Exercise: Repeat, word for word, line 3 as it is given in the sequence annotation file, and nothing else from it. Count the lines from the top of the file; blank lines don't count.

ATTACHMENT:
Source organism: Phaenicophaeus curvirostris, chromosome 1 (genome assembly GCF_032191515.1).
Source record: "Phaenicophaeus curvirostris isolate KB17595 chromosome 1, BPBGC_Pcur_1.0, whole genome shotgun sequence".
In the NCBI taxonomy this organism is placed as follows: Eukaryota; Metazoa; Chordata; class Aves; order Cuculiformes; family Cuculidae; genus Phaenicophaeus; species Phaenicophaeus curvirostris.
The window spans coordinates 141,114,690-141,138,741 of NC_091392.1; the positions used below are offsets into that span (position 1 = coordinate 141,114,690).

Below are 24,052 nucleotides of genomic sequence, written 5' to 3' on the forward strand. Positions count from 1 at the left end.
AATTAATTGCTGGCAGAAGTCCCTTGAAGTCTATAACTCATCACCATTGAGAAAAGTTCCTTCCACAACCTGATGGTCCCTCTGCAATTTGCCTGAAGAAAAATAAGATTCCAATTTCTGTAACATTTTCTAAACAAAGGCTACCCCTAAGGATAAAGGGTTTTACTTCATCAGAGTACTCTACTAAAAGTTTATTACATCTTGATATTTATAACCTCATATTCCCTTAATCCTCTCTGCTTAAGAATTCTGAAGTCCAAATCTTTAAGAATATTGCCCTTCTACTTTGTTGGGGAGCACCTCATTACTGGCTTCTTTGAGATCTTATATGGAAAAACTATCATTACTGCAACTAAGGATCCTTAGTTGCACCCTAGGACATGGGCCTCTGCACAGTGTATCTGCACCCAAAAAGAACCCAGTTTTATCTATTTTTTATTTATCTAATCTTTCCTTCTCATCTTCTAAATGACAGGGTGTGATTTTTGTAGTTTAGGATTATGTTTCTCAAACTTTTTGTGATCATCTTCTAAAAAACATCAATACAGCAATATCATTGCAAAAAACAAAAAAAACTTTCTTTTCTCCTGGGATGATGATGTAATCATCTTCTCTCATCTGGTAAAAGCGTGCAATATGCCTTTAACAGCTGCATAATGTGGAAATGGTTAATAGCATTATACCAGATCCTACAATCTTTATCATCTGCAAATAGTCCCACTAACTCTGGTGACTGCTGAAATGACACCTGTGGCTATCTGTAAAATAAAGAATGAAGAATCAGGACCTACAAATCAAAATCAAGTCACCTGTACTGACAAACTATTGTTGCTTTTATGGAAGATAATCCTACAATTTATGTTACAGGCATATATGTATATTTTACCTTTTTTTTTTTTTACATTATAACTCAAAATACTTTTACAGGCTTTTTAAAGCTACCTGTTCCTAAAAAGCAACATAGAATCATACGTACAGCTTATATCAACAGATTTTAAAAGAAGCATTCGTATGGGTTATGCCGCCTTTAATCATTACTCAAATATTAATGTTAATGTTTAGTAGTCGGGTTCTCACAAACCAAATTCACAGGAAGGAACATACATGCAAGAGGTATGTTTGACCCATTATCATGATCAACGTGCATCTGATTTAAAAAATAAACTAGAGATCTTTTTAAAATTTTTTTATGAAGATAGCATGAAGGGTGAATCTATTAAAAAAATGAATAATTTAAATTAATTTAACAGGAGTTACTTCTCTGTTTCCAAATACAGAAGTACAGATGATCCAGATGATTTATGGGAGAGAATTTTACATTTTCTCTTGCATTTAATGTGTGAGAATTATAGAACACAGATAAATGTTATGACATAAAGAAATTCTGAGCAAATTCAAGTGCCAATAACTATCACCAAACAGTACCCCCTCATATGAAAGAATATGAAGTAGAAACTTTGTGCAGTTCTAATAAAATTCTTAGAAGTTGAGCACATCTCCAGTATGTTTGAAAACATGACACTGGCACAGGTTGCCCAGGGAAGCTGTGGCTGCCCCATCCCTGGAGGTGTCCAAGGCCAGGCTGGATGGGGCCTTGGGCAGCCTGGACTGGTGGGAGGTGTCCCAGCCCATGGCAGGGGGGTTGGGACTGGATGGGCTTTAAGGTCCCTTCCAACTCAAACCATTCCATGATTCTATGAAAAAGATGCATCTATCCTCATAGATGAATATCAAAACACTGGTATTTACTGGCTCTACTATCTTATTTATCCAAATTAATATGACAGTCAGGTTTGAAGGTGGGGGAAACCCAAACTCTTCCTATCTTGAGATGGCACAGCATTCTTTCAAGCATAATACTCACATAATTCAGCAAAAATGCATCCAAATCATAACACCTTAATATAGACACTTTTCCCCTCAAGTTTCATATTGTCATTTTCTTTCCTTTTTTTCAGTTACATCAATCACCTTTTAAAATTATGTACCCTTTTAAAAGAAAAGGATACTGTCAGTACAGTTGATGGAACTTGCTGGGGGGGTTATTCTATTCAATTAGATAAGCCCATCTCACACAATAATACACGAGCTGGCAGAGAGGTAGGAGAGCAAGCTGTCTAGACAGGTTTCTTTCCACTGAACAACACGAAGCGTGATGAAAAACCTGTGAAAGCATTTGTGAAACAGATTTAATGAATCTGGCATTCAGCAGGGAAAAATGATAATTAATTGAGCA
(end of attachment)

In the NCBI taxonomy this organism is placed as follows: Eukaryota; Metazoa; Chordata; class Aves; order Cuculiformes; family Cuculidae; genus Phaenicophaeus; species Phaenicophaeus curvirostris.